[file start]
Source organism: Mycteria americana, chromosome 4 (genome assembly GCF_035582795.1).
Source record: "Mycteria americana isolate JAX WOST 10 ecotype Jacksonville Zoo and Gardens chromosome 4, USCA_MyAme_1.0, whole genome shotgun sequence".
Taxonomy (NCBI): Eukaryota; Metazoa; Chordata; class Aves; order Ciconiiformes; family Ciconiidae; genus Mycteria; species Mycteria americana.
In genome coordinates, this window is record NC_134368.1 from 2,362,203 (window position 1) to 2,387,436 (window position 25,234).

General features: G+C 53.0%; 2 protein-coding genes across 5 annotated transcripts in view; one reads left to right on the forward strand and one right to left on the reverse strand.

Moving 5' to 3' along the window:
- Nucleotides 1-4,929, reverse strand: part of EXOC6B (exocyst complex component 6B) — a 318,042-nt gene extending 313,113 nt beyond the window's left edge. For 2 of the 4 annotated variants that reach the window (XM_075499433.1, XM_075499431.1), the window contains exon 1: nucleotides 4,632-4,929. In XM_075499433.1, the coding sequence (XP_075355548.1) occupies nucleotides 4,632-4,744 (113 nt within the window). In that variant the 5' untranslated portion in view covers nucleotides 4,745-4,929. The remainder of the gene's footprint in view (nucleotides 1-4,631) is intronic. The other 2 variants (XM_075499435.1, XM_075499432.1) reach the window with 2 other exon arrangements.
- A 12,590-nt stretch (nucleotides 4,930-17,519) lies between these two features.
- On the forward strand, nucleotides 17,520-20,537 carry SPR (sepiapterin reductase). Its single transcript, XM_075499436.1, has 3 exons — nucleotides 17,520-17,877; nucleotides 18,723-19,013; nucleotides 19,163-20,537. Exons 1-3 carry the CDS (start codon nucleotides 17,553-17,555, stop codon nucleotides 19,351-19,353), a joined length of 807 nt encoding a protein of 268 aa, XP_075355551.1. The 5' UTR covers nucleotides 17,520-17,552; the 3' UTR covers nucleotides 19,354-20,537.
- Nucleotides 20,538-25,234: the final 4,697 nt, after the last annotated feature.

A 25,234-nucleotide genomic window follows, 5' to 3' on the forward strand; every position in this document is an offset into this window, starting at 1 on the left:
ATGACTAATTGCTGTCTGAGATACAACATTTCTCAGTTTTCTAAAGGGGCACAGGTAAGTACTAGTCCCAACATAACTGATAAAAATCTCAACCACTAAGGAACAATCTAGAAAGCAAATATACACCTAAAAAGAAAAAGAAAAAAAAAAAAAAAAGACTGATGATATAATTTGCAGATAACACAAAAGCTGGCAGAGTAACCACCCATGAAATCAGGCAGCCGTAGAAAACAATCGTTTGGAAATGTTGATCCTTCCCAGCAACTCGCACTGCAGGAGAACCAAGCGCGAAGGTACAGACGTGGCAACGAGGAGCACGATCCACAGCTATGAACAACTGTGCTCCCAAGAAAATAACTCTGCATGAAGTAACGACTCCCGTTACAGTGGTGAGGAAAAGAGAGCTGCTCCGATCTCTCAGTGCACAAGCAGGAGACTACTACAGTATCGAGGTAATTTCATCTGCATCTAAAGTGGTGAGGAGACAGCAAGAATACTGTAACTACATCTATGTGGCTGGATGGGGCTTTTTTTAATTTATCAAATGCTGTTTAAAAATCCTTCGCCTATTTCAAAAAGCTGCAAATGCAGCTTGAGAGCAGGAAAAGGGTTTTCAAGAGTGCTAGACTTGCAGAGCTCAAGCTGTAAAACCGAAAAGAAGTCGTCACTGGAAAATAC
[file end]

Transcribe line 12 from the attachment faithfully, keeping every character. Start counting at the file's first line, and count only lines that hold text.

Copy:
ATGACTAATTGCTGTCTGAGATACAACATTTCTCAGTTTTCTAAAGGGGCACAGGTAAGTACTAGTCCCAACATAACTGATAAAAATCTCAACCACTAAGGAACAATCTAGAAAGCAAATATACACCTAAAAAGAAAAAGAAAAAAAAAAAAAAAAGACTGATGATATAATTTGCAGATAACACAAAAGCTGGCAGAGTAACCACCCATGAAATCAGGCAGCCGTAGAAAACAATCGTTTGGAAATGTTGATCCTTCCCAGCAACTCGCACTGCAGGAGAACCAAGCGCGAAGGTACAGACGTGGCAACGAGGAGCACGATCCACAGCTATGAACAACTGTGCTCCCAAGAAAATAACTCTGCATGAAGTAACGACTCCCGTTACAGTGGTGAGGAAAAGAGAGCTGCTCCGATCTCTCAGTGCACAAGCAGGAGACTACTACAGTATCGAGGTAATTTCATCTGCATCTAAAGTGGTGAGGAGACAGCAAGAATACTGTAACTACATCTATGTGGCTGGATGGGGCTTTTTTTAATTTATCAAATGCTGTTTAAAAATCCTTCGCCTATTTCAAAAAGCTGCAAATGCAGCTTGAGAGCAGGAAAAGGGTTTTCAAGAGTGCTAGACTTGCAGAGCTCAAGCTGTAAAACCGAAAAGAAGTCGTCACTGGAAAATAC